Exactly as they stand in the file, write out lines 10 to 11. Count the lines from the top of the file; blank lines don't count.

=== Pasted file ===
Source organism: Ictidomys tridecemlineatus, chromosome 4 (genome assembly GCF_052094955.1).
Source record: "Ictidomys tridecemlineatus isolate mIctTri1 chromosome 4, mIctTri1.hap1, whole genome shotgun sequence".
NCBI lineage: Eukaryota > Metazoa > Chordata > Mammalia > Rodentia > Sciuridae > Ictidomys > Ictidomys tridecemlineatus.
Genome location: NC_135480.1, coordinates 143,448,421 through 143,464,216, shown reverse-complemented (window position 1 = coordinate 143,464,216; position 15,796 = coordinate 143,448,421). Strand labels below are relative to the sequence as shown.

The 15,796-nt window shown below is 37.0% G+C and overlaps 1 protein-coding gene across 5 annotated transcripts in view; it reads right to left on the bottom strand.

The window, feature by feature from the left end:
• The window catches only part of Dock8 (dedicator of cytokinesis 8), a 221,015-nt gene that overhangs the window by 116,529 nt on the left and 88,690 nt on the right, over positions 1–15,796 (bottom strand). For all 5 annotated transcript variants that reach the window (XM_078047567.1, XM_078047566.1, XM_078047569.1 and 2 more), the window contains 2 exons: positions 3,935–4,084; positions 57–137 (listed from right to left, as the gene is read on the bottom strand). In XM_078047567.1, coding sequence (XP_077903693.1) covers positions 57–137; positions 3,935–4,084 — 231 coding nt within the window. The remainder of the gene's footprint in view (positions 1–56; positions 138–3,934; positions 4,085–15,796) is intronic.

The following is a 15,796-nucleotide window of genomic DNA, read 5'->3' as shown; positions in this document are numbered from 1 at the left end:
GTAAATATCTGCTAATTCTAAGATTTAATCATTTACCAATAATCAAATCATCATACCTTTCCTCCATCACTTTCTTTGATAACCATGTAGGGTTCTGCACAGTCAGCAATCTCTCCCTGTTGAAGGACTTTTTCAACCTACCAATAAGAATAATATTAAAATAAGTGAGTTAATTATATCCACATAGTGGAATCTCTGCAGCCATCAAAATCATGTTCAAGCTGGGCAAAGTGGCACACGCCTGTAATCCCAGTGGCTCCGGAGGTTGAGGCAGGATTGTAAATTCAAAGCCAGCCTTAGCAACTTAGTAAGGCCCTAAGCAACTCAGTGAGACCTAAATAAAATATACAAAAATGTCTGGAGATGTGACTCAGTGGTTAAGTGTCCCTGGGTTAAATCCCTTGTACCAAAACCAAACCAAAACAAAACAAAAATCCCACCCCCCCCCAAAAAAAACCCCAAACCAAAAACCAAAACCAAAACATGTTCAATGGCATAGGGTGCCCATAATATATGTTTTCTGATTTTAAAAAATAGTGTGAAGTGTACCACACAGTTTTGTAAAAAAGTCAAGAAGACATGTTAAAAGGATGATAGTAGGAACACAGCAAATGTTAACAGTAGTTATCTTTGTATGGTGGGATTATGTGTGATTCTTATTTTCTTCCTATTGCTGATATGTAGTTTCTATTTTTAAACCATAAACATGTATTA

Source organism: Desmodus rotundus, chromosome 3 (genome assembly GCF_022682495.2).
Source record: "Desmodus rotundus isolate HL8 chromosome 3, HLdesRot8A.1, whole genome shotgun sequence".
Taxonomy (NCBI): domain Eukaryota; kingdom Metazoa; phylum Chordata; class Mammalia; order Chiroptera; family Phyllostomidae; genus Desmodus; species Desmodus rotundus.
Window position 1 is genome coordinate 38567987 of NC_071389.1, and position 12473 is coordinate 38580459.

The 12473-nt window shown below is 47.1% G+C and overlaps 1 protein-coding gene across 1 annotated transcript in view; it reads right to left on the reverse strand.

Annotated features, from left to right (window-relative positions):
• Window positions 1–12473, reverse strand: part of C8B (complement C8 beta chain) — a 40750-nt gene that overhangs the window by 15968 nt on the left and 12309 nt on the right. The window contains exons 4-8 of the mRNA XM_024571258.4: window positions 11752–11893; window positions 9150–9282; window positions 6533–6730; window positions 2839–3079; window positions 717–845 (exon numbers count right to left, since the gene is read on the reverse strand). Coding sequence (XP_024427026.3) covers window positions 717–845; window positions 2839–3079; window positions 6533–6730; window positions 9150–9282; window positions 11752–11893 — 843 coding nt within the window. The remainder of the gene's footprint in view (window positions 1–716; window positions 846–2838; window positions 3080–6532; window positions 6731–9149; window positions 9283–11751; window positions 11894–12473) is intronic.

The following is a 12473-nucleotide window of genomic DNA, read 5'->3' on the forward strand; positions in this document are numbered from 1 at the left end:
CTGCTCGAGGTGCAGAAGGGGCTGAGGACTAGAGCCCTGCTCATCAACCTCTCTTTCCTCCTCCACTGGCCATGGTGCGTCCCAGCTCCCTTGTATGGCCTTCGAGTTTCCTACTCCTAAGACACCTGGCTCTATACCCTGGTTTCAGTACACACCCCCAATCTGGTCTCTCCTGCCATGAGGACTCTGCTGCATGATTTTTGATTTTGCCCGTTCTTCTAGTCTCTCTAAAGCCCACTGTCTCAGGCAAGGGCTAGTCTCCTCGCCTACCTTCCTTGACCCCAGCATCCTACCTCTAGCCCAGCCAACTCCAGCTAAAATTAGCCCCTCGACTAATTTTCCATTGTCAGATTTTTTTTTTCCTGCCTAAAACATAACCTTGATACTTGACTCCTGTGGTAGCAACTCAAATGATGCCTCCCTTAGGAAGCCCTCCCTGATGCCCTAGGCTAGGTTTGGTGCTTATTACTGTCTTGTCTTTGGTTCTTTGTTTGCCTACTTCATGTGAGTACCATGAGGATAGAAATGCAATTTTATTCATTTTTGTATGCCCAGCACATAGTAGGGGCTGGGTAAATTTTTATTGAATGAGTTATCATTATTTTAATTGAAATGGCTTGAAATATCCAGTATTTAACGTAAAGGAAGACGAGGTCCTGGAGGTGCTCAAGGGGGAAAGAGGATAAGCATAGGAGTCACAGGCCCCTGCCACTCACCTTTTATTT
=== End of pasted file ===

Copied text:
Source organism: Desmodus rotundus, chromosome 3 (genome assembly GCF_022682495.2).
Source record: "Desmodus rotundus isolate HL8 chromosome 3, HLdesRot8A.1, whole genome shotgun sequence".